Are You Blue? You Might Have SAD
Seasonal Affective Disorder
Do you feel depressed in the winter, even though you're fine during all the other seasons? Before you diagnose yourself with Seasonal Affective Disorder, find out what it's all about right here.
Seasonal Affective Disorder - What Is SAD?
There are lots of things that can make you sad. You can feel sad
cuz the cutie you were crushin' on doesn't like you back
. You can be sad cuz you got a C- on a pop quiz you thought you had aced. Or, you can be sad cuz the school bully made a mean joke
and hurt your feelings
. But, none of these examples means that you're sad in the Seasonal Affective Disorder
(SAD) type of way. SAD is a form of depression
that only lasts for a few months
Seasonal Affective Disorder - What Causes SAD?
You know it's winter
when the weather turns cold and gloomy
and the nights seem longer cuz daylight hours are shorter
. It may not be a big deal for most people, but for some, this lack of light
triggers hormones in the brain
. When it’s dark, your body produces more melatonin
, which is connected to sleep
, and less serotonin
, which is connected to mood. That's why SAD sufferers feel sleepy and depressed. But when spring
rolls around and the sun
shines and daylight hours get longer, SAD symptoms go away and people return to their usual mood.
Seasonal Affective Disorder - What Are the Symptoms of SAD?
Changes in mood, like feeling irritable or more sensitive
Changes in eating habits, especially cravings for carbs and sugary foods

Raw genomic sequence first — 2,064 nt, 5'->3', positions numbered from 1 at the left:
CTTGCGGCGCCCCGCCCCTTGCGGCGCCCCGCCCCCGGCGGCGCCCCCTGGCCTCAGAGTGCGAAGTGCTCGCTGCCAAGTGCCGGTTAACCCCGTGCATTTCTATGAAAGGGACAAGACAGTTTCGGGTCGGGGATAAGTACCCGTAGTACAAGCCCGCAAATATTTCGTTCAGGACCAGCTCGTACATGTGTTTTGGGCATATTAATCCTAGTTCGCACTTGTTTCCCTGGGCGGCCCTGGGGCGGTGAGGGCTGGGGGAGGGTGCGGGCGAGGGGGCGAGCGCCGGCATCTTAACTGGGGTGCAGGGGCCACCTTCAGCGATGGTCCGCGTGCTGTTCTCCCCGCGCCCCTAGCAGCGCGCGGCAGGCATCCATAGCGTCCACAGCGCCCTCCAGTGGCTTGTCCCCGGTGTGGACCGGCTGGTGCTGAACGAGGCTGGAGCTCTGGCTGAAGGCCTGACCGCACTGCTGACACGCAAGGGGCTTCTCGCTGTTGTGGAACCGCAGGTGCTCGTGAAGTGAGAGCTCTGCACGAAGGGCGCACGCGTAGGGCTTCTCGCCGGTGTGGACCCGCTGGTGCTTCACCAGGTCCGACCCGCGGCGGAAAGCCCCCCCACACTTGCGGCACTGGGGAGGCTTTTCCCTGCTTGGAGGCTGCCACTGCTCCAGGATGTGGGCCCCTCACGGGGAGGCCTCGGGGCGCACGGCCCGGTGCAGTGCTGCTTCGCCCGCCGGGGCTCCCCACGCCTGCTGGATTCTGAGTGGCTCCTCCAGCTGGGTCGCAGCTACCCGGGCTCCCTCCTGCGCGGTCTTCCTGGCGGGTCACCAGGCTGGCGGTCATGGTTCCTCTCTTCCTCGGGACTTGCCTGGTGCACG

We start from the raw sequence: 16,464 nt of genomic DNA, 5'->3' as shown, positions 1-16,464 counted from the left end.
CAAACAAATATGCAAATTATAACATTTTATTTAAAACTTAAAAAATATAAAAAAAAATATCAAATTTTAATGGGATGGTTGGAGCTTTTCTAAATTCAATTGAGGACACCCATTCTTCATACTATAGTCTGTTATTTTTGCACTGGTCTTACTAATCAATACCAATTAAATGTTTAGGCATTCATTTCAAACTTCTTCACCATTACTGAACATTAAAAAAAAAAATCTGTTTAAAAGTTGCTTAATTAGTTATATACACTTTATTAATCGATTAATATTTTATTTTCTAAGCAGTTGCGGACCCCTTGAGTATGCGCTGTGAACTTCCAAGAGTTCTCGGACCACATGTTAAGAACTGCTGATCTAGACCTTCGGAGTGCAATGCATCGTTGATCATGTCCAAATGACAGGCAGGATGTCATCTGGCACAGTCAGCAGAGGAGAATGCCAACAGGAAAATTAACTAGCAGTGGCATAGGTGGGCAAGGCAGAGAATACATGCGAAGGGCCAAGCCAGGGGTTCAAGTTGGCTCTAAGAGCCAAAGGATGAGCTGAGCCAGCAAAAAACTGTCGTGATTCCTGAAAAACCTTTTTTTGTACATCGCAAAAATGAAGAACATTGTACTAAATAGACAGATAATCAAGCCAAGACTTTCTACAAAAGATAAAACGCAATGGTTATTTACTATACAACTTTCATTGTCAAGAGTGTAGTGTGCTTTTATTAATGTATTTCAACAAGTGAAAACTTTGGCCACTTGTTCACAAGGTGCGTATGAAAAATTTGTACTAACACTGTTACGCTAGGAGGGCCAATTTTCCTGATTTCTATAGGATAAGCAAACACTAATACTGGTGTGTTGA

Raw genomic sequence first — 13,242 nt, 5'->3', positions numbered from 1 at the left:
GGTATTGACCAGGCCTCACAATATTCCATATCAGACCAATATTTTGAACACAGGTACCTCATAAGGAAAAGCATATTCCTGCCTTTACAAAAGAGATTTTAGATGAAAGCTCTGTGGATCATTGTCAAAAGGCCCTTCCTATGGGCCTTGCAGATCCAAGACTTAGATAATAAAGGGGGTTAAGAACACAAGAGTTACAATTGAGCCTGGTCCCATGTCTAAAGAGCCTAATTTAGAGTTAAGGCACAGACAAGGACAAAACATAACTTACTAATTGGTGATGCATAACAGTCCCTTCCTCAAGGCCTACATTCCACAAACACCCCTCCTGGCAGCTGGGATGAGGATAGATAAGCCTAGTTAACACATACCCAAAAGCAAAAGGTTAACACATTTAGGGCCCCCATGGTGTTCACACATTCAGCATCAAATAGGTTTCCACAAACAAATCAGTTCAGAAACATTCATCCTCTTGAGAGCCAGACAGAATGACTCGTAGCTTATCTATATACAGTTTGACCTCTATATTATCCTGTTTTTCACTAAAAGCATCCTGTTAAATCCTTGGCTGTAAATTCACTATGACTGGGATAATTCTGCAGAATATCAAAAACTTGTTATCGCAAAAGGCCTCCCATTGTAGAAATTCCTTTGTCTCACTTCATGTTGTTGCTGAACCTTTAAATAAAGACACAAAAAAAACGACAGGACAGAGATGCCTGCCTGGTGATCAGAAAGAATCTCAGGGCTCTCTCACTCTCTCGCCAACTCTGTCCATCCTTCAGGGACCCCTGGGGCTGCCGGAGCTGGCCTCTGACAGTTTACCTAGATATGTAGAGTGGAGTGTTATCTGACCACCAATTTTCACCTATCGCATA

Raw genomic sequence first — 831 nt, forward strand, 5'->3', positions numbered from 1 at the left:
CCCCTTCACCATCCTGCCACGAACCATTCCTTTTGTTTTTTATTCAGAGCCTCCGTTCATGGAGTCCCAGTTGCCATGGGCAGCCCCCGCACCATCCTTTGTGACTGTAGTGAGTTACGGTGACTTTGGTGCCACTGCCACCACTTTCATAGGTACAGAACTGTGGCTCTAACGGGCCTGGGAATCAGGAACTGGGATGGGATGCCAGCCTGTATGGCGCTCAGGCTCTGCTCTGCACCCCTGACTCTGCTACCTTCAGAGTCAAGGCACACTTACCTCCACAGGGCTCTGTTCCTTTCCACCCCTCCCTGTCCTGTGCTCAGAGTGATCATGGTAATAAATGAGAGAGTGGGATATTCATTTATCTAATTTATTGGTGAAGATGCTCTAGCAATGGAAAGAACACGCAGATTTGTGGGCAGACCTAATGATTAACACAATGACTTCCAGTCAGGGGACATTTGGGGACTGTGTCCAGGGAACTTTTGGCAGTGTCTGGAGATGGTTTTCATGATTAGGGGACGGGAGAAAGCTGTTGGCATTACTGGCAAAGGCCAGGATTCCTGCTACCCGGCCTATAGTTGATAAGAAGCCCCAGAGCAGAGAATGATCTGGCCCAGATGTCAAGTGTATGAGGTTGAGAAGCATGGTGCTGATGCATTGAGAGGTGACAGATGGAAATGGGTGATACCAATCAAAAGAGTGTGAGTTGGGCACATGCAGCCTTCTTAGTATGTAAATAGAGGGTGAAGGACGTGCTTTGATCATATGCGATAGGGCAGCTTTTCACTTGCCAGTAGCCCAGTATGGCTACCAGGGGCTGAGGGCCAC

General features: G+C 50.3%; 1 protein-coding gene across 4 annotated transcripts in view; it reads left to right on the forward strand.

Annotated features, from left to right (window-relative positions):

Seasonal Affective Disorder - How Is SAD Treated?
Since SAD is caused by a lack of sunlight
, you'll need to increase your exposure to light
to help make symptoms go away. Your doctor may recommend that you spend time outside
during the day, or even travel to somewhere sunny and tropical! But if jetting off to Mexico
isn't an option, SAD may be treated with light therapy
. It mimics daylight by using a special light box, so you'll sit in front of it for a certain amount of time every day. Prescription medication is another way of treating SAD. Antidepressants
can regulate the balance of serotonin in the brain to give you that boost of energy
and elevate your mood.
Seasonal Affective Disorder - Did U Know?
SAD can affect people of all ages, but hits the most in the twenties.
SAD is more common in northern countries like Sweden and Norway, where winter days are shorter.
SAD is more common in women than men.
Natalie Imbruglia once suffered from SAD while staying in London, England.
Winter Blah Busters
Daylight Saving Time
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